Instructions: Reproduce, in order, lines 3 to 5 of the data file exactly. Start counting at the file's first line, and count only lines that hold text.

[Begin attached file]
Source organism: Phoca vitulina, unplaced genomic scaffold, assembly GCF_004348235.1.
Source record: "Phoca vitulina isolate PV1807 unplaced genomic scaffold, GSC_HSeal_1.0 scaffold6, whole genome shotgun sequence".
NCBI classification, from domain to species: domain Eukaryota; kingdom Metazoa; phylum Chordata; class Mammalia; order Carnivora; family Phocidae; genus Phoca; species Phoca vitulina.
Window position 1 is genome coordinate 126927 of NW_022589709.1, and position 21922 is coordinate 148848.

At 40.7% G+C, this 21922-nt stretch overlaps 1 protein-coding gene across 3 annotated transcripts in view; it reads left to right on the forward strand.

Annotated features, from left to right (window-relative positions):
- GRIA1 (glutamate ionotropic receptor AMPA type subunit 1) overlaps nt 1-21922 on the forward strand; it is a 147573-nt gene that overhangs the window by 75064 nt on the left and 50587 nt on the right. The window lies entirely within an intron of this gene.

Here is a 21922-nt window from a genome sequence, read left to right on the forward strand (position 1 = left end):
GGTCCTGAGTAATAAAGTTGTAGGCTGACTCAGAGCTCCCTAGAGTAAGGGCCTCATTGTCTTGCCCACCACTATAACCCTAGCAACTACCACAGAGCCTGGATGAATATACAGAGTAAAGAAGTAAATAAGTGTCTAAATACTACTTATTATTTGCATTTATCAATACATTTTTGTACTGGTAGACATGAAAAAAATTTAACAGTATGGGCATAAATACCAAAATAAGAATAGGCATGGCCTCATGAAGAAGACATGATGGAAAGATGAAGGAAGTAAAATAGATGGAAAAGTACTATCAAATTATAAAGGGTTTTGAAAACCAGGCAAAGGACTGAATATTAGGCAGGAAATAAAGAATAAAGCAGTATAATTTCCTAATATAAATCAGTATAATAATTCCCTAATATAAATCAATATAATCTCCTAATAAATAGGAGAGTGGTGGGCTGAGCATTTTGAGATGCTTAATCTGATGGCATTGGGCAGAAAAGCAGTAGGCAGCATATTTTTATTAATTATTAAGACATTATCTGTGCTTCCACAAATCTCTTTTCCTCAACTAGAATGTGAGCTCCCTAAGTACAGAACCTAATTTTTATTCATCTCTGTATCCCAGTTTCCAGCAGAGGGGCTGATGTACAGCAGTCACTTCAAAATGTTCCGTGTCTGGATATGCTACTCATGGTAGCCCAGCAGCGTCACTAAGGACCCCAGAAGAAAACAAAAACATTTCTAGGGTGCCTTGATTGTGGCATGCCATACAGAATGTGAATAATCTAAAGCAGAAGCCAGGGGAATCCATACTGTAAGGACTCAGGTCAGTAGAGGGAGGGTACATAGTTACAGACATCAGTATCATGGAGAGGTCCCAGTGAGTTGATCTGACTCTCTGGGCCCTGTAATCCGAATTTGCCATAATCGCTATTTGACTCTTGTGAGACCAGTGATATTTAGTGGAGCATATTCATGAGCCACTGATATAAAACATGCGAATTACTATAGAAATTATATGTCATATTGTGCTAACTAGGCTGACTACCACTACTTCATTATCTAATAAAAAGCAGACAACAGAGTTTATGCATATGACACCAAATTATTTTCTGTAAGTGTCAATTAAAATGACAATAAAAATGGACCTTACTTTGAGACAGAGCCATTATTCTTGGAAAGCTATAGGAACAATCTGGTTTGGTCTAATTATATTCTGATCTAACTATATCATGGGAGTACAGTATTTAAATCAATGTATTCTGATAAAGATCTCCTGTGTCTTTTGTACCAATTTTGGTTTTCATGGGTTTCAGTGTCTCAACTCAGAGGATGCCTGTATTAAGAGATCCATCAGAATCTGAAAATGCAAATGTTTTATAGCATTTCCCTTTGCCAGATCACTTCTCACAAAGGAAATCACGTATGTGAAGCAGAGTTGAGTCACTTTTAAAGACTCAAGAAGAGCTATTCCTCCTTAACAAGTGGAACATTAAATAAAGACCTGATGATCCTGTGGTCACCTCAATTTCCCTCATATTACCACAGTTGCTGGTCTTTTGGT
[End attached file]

NCBI classification, from domain to species: domain Eukaryota; kingdom Metazoa; phylum Chordata; class Mammalia; order Carnivora; family Phocidae; genus Phoca; species Phoca vitulina.
Window position 1 is genome coordinate 126927 of NW_022589709.1, and position 21922 is coordinate 148848.

At 40.7% G+C, this 21922-nt stretch overlaps 1 protein-coding gene across 3 annotated transcripts in view; it reads left to right on the forward strand.